The Q&A Archives: Aphids In Greenhouse

Question: I have a greenhouse that became infested this sumer with aphids. I tried the organic way to get rid of them to no avail. Will the aphids survive the Wyoming winter in the greenhouse and return next year, or do I need to get rid of them now for next seaon. What should I use to get rid of them?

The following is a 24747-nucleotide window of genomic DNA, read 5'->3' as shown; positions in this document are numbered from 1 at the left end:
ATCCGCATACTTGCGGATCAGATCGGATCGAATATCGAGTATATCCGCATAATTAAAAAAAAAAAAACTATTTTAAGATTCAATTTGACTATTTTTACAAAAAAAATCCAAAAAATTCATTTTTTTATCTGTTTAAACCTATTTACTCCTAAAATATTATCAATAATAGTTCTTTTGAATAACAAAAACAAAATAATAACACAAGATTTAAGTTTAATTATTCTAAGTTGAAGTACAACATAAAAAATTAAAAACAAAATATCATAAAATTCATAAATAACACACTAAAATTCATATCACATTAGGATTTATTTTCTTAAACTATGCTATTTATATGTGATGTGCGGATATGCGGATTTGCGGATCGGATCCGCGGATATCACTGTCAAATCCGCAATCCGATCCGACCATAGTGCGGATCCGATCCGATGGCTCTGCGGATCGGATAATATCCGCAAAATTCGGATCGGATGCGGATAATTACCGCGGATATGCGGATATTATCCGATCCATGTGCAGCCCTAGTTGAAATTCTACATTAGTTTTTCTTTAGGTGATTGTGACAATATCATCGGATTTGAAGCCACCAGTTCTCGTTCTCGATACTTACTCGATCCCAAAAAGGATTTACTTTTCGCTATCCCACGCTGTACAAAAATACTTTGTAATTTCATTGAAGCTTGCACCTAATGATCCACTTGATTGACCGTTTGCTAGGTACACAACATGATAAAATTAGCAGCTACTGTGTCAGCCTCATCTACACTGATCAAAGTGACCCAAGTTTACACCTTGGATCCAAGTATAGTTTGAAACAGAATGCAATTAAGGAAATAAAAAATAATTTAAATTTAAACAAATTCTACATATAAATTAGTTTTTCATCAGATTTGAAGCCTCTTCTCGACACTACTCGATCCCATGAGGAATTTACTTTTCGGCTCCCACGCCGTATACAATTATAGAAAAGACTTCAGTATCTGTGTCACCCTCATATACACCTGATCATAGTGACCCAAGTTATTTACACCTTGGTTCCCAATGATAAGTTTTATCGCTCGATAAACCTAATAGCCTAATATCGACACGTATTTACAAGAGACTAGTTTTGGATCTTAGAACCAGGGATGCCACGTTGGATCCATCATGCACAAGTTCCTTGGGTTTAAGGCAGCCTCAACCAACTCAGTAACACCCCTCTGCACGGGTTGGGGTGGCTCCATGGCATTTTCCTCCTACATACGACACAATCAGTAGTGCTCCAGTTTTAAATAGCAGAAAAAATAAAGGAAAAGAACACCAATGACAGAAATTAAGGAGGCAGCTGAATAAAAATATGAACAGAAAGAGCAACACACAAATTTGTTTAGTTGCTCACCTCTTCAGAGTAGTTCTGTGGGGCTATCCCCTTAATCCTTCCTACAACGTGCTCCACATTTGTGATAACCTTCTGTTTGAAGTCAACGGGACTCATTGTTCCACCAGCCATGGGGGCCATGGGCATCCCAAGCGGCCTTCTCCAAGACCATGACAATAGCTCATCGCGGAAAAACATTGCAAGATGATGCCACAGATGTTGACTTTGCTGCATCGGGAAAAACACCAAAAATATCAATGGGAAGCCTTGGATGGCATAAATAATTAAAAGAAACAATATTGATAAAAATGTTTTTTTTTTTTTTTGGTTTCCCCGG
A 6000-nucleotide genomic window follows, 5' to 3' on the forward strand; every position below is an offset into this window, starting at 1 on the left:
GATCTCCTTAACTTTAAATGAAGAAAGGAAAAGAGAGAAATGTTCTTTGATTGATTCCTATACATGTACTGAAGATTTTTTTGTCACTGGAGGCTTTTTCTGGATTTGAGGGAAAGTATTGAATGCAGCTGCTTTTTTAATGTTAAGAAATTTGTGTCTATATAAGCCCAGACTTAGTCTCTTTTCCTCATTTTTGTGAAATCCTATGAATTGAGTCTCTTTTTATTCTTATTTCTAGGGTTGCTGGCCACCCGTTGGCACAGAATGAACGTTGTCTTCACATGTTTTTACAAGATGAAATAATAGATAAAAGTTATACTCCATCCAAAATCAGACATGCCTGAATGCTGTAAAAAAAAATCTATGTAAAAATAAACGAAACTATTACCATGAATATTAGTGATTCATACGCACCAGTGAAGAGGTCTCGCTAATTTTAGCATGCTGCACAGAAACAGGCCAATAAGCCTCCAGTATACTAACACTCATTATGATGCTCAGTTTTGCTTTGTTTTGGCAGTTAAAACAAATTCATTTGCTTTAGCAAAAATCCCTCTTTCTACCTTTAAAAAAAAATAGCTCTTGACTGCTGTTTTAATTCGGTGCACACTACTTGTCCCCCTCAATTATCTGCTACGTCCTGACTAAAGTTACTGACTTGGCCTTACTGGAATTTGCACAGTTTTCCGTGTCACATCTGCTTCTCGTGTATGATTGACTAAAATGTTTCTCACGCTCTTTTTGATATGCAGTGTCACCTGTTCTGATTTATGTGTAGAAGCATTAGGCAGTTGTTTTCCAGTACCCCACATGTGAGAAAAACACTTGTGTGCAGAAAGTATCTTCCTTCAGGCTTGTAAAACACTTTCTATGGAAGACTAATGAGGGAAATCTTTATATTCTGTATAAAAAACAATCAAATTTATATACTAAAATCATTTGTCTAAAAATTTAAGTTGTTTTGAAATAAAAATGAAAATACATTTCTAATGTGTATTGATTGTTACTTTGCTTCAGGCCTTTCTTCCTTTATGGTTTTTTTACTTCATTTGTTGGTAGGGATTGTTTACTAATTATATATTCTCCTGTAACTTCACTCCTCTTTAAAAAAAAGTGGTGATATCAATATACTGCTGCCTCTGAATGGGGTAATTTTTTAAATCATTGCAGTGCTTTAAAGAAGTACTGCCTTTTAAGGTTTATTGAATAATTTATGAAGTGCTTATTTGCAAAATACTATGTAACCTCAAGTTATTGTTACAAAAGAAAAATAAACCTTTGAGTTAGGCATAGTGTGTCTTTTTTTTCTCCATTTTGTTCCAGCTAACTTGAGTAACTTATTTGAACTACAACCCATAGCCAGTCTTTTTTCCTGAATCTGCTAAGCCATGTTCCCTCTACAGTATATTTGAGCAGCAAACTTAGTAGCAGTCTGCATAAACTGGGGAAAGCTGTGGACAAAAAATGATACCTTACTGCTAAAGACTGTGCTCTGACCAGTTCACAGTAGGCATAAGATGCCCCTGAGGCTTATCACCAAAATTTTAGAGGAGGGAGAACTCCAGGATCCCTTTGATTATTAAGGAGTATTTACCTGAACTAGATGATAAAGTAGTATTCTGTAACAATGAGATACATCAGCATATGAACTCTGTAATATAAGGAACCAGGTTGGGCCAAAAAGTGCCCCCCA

Answer: The interesting thing about aphids is that their populations soar when weather conditions are warm, such as inside a greenhouse. Aphids are mostly female, and they bear live young which are capable of bearing live young almost immediately. Because of this, you can have three or more generations feeding on a single plant part within just a few days. In the fall months some males are born. They mate with the females, who then lay eggs that will overwinter. Then, when the weather warms and new plant growth begins, the eggs hatch into female aphids. This lifecycle is why they're so difficult to control. So, the obvious answer is that if your greenhouse is heated over the winter, the aphids will contine to produce offspring. If it's not heated, the eggs will survive, only to hatch in the spring. You can thoroughly wash all surfaces (and nooks and crannies) in your greenhouse to eliminate the eggs. You can use Insecticidal Soap against the first generation of aphids you find (to keep them from producing subsequent offspring), and you can place yellow sticky traps around in your greenhouse to attract and suppress the population of aphids. Make your own traps by smearing petroleum jelly or 'Tanglefoot' on bright yellow pieces of cardboard or heavy paper. The insects will be attracted to the color and will get stuck on the surface when they fly too close. Hope the above helps you control the pesky pests!

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